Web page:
I truly believe that Sanderson is a fantastic author, but I'm still having trouble with the tropes claim. To me, he was just writing a damn good story. Am I wrong? I focus on this because I worry that I've missed something here. I too want to write something original, heralded as a pioneer, but if I can't figure out what the buzz is about, then what business do I have trying to create works of my own? Is this just some brilliant marketing move by Sanderson to get people talking about him, like a model saying, "everyone keeps saying I'm too pretty to be in Victoria's Secret, darn it!"?
  2. MFreako

    MFreako Troubadour

    Can't say I'm a fan of Sanderson. I'm inclined to call his skeletal prose empty. And I find his characters flat.

    As for tropes—you can hit every so called cliche out there and still have a wonderful story. And you can consciously subvert every trope you know of and have a terrible one. Originality is overrated. I truly believe it's all in the execution. Take your most original idea, go back in time, and someone's already done that in one form or another. As writers, the best we can do, the only thing we should do, in my opinion, is come up with beautiful stories, and then focus on writing them beautifully.
  3. Mythopoet

    Mythopoet Auror

    The problem is that most readers are just not very well read and have no idea of the rich history of high quality fantasy that exists. And more and more contemporary writers of fantasy are also ignorant of it. There are so many readers and writers who think new books do things in terribly clever and original ways and have no knowledge that at least 50 stories have done it before them and some of those have been around for hundreds or thousands of years.

    I mean, for example, how many people today think it's so new and refreshing to write a story that doesn't feature a Big Bad or any clear cut villain at all? Well guess what, the first story that did that was the very first written story that we know of, Gilgamesh. Even more famous work that also does that? The Iliad. Nothing anyone does is really new. And that's fine.

    I honestly hate the way people get so hung up on "trope twisting" as if that's the only way to avoid writing stale stories. Sorry, folks, there is no formula to avoid writing stale stories. You either have a fresh voice and perspective of story inside you or you don't.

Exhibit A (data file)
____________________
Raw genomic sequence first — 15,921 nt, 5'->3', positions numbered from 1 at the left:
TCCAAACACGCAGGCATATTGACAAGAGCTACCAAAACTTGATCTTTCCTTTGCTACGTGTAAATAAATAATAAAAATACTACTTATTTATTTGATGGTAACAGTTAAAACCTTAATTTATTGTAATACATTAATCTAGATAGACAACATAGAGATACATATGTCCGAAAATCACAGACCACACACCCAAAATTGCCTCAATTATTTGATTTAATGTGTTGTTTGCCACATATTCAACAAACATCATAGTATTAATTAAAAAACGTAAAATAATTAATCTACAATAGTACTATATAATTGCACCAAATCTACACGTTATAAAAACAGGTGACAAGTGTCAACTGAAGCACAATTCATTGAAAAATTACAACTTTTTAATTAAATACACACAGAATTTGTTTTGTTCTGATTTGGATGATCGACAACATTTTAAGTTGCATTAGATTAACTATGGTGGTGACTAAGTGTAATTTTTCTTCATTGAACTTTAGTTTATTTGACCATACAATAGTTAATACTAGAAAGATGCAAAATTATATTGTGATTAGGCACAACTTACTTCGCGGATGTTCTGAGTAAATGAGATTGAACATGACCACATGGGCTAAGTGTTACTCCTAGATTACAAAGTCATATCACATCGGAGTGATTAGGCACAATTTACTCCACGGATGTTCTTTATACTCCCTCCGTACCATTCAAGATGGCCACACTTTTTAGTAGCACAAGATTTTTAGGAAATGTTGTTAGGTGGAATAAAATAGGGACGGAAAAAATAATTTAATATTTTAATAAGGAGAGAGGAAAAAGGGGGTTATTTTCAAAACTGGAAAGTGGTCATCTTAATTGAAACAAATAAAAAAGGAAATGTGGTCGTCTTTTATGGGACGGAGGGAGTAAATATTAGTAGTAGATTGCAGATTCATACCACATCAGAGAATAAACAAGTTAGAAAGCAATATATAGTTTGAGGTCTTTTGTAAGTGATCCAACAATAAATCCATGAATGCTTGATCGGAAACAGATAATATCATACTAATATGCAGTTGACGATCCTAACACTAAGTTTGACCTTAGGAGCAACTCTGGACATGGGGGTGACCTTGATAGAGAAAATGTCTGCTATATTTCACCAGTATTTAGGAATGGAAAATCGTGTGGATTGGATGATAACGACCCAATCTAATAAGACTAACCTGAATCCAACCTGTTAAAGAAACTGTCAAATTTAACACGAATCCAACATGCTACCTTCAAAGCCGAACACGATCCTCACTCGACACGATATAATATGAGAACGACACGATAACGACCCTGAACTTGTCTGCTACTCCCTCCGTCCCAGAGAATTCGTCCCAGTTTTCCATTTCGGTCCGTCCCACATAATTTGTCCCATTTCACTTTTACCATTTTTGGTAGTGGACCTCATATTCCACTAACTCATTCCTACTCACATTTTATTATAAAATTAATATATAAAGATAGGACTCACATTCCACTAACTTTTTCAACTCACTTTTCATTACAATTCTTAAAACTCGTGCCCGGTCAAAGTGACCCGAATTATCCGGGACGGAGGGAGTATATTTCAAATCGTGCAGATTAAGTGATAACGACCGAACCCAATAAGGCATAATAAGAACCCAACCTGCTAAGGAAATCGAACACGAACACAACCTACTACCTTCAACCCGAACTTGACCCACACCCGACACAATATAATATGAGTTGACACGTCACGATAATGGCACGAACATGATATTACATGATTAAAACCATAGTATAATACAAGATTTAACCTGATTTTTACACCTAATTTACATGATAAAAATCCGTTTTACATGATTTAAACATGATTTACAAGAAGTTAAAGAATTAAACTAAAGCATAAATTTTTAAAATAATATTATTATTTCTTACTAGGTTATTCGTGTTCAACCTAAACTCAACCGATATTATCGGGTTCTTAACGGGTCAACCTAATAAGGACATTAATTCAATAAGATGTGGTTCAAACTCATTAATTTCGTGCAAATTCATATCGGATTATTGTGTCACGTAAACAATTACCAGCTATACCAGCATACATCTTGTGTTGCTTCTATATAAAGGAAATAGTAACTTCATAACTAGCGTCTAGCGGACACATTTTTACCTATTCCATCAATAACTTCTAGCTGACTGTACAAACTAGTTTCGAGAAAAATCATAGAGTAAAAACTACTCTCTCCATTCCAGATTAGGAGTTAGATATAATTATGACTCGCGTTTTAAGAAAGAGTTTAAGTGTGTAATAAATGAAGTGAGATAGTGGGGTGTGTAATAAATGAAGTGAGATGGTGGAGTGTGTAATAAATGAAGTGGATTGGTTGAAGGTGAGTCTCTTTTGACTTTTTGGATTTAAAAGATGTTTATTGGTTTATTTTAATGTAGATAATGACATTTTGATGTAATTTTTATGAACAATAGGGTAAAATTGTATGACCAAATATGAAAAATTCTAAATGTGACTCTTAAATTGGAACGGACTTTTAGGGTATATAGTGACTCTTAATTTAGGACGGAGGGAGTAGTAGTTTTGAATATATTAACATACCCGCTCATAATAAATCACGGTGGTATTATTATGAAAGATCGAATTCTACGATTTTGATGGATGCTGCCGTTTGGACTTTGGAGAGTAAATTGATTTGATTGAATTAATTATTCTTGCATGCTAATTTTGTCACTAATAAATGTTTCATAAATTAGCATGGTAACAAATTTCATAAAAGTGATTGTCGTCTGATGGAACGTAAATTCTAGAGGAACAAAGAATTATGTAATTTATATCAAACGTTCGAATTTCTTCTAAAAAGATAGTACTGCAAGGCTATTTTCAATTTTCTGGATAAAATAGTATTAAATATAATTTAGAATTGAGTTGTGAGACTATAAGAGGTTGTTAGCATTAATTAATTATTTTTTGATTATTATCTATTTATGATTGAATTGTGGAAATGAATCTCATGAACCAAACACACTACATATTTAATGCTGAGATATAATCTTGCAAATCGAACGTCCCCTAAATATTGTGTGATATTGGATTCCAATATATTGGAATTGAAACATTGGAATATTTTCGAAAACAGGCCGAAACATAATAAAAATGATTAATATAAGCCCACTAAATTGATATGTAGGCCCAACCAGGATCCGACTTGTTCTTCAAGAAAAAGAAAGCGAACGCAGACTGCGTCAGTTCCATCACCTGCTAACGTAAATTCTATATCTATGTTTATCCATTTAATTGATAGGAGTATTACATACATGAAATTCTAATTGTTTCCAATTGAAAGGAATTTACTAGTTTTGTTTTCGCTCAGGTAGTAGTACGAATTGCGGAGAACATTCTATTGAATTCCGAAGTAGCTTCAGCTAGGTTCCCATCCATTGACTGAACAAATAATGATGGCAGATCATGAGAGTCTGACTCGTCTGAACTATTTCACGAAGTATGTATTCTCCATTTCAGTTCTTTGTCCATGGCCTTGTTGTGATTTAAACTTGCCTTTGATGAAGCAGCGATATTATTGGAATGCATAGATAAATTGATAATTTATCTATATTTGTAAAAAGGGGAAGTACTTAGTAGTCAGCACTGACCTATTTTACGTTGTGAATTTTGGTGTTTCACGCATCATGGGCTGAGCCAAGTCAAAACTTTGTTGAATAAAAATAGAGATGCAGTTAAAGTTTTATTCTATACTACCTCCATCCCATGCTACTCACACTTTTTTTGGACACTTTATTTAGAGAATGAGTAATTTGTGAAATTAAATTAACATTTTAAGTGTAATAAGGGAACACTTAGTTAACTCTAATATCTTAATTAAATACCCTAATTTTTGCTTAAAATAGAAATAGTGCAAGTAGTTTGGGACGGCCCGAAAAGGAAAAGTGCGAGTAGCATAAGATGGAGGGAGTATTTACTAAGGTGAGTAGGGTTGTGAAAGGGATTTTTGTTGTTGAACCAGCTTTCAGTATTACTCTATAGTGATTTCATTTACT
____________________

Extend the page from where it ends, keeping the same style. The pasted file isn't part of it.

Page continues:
4. Steerpike

    Steerpike Felis amatus Moderator

    The obsession with cliches, what TV Tropes says or doesn't say, and so on, is an overall detriment in my view as well.

    As to the specific question about Sanderson, I can't really say. I don't find his work compelling, for the most part. Although one thing Jesse notes above, and which may be true, is that you can get buzz in certain circles when you subvert these tropes (or are at least perceived to have done so). How much that translates to sales from a general readership, I don't know.
    Ghost likes this.
  5. wordwalker

    wordwalker Auror

    Well, I think Sanderson can be brilliant--but I agree, he's not the first to reverse tropes.

    I'd say most of the attention comes from things like how clearly he emphasized Mistborn's overlord being a failed hero-- not a new idea, but he did better than many at making that point while keeping everything else action-centered. Or

    Vin's mentor dying-- a serious cliche in itself, but Sanderson put so much effort into the guy we forgot he had that teacher-shaped bullseye on him. Which makes it feel like a double-reversal, even though it isn't.

    Sanderson just likes reversals and opposites, I'd say. None of them are "new" (including in modern fantasy), but he has a lot of fans like me that think he uses more of them than most authors do, and works them better.
  6. Penpilot

    Penpilot Staff Article Team

    I'm a more a fan of Sanderson podcast than his writing, but I've read his first book Elantras and a bit of Mistborn. Based what I've heard Sanderson say about Elantras and Mistborn and my personal experience, I think the subversion reputation comes in the form that his stories aren't your typical generic fantasy, with quests and larger than life goodie-goodie heroes, etc.

    Elantras is a bit of a mystery wrapped up in a backdrop of what equates to a fantasy version of a zombie infested city.

    Mistborn is a fantasy heist story, with heroes that aren't exactly the most noble of people.
  7. Jesse

    Jesse Dreamer

    I totally agree that trope twisting isn't the only way to create a fresh story - or in fact a guaranteed way at all. I don't feel like I'm obsessing over trying to twist a trope myself, I was really just trying to understand what everyone else is saying about it. In the examples I gave, which were the only concrete examples I could find on the Internet, I simply couldn't see how those were tropes, and if they were, I couldn't see how he'd turned them on their heads. Even in the responses to my original post, I'm hearing a general theme of "sure he reversed tropes, but that's nothing new or impressive" and yet I'm not seeing any mention of WHAT tropes are being reversed. I'm becoming increasingly convinced that it's a brilliant publicity move - even those who dismiss him as being skeletal or empty first must acknowledge that he's turned the genre on its head.